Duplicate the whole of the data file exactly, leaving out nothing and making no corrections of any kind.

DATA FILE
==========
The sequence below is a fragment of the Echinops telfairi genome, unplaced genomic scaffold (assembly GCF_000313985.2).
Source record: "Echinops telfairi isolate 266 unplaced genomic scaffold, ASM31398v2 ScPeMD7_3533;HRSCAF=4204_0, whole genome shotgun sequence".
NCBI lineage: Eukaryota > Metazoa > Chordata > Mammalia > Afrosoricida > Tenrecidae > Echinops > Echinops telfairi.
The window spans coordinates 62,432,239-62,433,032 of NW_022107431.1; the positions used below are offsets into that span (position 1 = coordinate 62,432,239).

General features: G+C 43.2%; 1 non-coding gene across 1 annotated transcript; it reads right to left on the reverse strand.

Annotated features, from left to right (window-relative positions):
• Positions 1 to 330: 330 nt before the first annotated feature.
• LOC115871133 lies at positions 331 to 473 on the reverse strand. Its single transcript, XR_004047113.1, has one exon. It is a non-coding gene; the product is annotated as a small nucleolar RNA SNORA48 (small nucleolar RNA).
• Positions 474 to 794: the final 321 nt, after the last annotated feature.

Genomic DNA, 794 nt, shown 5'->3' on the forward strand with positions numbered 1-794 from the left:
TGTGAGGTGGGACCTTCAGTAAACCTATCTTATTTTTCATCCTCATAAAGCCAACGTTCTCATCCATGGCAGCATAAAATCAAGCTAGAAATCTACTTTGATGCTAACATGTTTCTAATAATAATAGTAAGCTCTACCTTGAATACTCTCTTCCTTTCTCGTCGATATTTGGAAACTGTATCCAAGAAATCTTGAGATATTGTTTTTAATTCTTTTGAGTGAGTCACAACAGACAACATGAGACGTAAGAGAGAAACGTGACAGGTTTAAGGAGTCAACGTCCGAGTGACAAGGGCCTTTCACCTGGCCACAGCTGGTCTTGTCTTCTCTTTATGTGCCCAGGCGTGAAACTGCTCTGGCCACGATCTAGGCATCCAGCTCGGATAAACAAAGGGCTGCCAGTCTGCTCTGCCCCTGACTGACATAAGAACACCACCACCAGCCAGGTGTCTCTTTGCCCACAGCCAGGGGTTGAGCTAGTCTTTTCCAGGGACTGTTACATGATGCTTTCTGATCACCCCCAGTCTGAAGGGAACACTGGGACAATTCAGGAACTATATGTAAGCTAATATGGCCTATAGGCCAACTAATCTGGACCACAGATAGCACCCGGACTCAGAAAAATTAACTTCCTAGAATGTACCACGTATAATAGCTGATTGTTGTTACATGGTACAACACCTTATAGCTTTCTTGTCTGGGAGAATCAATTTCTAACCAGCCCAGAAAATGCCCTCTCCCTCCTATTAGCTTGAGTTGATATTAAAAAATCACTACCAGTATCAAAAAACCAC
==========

The sequence below is a fragment of the Echinops telfairi genome, unplaced genomic scaffold (assembly GCF_000313985.2).
Source record: "Echinops telfairi isolate 266 unplaced genomic scaffold, ASM31398v2 ScPeMD7_3533;HRSCAF=4204_0, whole genome shotgun sequence".
NCBI lineage: Eukaryota > Metazoa > Chordata > Mammalia > Afrosoricida > Tenrecidae > Echinops > Echinops telfairi.
The window spans coordinates 62,432,239-62,433,032 of NW_022107431.1; the positions used below are offsets into that span (position 1 = coordinate 62,432,239).

General features: G+C 43.2%; 1 non-coding gene across 1 annotated transcript; it reads right to left on the reverse strand.

Annotated features, from left to right (window-relative positions):
• Positions 1 to 330: 330 nt before the first annotated feature.
• LOC115871133 lies at positions 331 to 473 on the reverse strand. Its single transcript, XR_004047113.1, has one exon. It is a non-coding gene; the product is annotated as a small nucleolar RNA SNORA48 (small nucleolar RNA).
• Positions 474 to 794: the final 321 nt, after the last annotated feature.

Genomic DNA, 794 nt, shown 5'->3' on the forward strand with positions numbered 1-794 from the left:
TGTGAGGTGGGACCTTCAGTAAACCTATCTTATTTTTCATCCTCATAAAGCCAACGTTCTCATCCATGGCAGCATAAAATCAAGCTAGAAATCTACTTTGATGCTAACATGTTTCTAATAATAATAGTAAGCTCTACCTTGAATACTCTCTTCCTTTCTCGTCGATATTTGGAAACTGTATCCAAGAAATCTTGAGATATTGTTTTTAATTCTTTTGAGTGAGTCACAACAGACAACATGAGACGTAAGAGAGAAACGTGACAGGTTTAAGGAGTCAACGTCCGAGTGACAAGGGCCTTTCACCTGGCCACAGCTGGTCTTGTCTTCTCTTTATGTGCCCAGGCGTGAAACTGCTCTGGCCACGATCTAGGCATCCAGCTCGGATAAACAAAGGGCTGCCAGTCTGCTCTGCCCCTGACTGACATAAGAACACCACCACCAGCCAGGTGTCTCTTTGCCCACAGCCAGGGGTTGAGCTAGTCTTTTCCAGGGACTGTTACATGATGCTTTCTGATCACCCCCAGTCTGAAGGGAACACTGGGACAATTCAGGAACTATATGTAAGCTAATATGGCCTATAGGCCAACTAATCTGGACCACAGATAGCACCCGGACTCAGAAAAATTAACTTCCTAGAATGTACCACGTATAATAGCTGATTGTTGTTACATGGTACAACACCTTATAGCTTTCTTGTCTGGGAGAATCAATTTCTAACCAGCCCAGAAAATGCCCTCTCCCTCCTATTAGCTTGAGTTGATATTAAAAAATCACTACCAGTATCAAAAAACCAC